Monday, 27 June 2016

A compromise that finished well

This morning we were all fit to resume our journey. Today would be different from any other walk we have done before since we would have to catch up on yesterday's stopover. After waving goodbye to our hostess we started the steep 10K downhill on a winding corkscrew road that would eventually take us to the delightfully beautiful old university town of Ornate. The University, Santi Spiritus, founded by the Bishop Rodrigo Mercado de Zuazola, has taught Theology, Law, and Medicine since 1542 and still plays an import role today. Clean, beautifully preserved, historic, a town you felt guilty leaving before you could explore it.  Our plan was to get to Victoria before lunch and then bus the rest of the way to Laguardia thus catching up on our schedule. The countryside to Vitoria was lush and fertile as it lay along the valley bed. Dusty paths crisscrossed through the crops and vines and the blue cloudless sky above was in stark contrast to the previous couple of days. On this side of the mountain range, in the Parque National De Aizkorri-Aratz, the summer had definitely arrived and we could feel the heat of the sun on our backs. What a contrast, four layers on when we left our mountain sanctuary, this morning, and now just a tee shirt. By lunchtime we had arrived at the outskirts of Vitoria-Gasteiz only to find that the village or small town we expected to see was indeed a vibrant and colourful city. I always marvel at my own ignorance. An ultra modern city tram ride brought us into a centre where old and modern had created a perfect marriage. The old, tan coloured sandstone buildings had become, with patience, kindness and love an environment where modern city life could live and flourish. Again it was with regret that we left and took our bus trip to the end of today's stage,Laguardia. Even without yesterdays problems this would have been a murderous stretch of the walk. Climbing vertically out of one valley, crossing a mountain, before descending on to the plains below. The bus struggled up the mountain road but fifty minutes later we were outside Laguardia. Now you must be getting fed up with me waxing lyrically about these towns but, honestly, Laguardia , is in a class of its own. A completely walled town with a maze of twisting stone streets and a wow factor at every stride. Because of the bad start to the walk we have splashed out on tonight's accommodation. When Laguardia describes this place as a castle they mean a real castle and all the luxury of five star including a Michelin star. We even have a sauna cabin, if that is the proper name, in our room. I could get used to this, pity about the walking.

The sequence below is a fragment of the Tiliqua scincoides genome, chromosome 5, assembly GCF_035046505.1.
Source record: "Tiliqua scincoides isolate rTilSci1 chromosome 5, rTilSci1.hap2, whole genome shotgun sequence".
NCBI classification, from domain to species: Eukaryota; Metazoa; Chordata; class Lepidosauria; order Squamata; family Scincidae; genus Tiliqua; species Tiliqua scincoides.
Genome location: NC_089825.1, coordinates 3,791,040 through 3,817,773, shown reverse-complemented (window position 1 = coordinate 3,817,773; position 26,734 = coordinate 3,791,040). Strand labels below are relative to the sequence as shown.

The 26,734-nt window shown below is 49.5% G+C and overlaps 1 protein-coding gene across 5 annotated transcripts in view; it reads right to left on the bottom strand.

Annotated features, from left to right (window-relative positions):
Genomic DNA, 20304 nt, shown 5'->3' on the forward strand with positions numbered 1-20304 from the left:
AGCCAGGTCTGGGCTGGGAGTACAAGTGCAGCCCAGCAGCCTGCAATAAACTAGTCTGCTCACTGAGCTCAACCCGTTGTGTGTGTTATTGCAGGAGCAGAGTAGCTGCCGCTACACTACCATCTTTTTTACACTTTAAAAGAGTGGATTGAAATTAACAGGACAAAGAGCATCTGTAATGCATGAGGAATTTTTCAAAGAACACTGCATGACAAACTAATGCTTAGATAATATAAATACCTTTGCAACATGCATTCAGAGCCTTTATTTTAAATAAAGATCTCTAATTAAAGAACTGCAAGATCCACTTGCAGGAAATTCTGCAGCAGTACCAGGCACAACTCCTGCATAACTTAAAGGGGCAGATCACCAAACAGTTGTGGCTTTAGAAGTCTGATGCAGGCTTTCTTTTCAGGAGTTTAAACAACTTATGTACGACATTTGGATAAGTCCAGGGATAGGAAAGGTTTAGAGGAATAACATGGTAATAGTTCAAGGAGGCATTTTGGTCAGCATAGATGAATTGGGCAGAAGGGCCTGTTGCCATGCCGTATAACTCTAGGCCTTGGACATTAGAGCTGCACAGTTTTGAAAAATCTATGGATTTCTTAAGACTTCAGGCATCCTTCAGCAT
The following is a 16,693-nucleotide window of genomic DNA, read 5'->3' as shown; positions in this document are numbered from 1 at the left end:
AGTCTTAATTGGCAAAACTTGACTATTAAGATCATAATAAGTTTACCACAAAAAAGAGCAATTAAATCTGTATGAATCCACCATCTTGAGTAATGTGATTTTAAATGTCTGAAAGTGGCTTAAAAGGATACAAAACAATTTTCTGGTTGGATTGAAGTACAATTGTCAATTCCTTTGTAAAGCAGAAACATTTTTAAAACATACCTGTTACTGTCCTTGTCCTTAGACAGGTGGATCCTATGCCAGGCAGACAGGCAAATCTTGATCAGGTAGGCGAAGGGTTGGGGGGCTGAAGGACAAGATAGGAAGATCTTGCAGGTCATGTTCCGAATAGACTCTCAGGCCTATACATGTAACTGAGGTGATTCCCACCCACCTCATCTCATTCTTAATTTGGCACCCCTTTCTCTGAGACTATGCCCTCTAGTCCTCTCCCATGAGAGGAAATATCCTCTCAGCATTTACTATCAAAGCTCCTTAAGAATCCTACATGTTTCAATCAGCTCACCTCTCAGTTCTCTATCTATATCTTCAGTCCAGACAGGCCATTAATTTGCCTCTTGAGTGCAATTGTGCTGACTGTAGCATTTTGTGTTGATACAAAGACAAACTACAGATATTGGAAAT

Sunday, 26 June 2016

Tummy bug in an interesting village.

This is now our seventh Camino type walk and we had always been blessed with injury free and illness free walking but our luck has deserted us on this one. We have been attacked by a very severe tummy bug which meant that today's walk had to be cancelled. I will not go into any details but suffice to say a toilet always had to be near. On the bright side if you have to be stuck anywhere remote then Arantzazu with its famous Sanctuary and the eagles soaring overhead isn't a bad place to be. I spent some time today discovering the basilica, the culture centre, the seminary and the surrounding village. I found out that Arantzazu has a special place on the Camino Ignatian since it is a fact that St. Ignatius of Loyola came to the Santuary of Arantzazu in 1522 where he thought a vigil would be beneficial for his pilgrimage to Montserrat. So if a rest or pit stop was good enough for the Saint, after climbing the Basque mountains, then it's good enough for us. The sanctuary over the centuries has been ravaged by three major fires with the last one in 1834 burning it to the ground so what now stands proudly on the steep cliff face was started in 1950 and is an example of Basque architecture and design. To someone like our Camino friend Shane this all might have significant meaning and symbolism but for me it was all very grey and dark. I actually found it to be quite maudlin. Later in the afternoon I stood on the terrace of the hotel and gazed transfixed as six large eagles gave an impressive display of grace and agility as they circled above. The small village, apart from the religious attraction of the Bascilia, is also a meeting place for ramblers and walkers who spend their weekends walking the hundreds of marked trails and then finish at one of the three tabernas for a relaxing drink. The name of the village, Arantzazu, comes from the Basque meaning a place surrounded by hawthorn bushes and this afternoon we watched as an elderly man sat on a bench for hours whittling hawthorn sticks into walking canes with intrigedly carved heads. Whatever we feel like tomorrow we have to move on and restart our journey where we should have been today. Because of time constraints we have to be in Laguardia. So here's hoping and praying.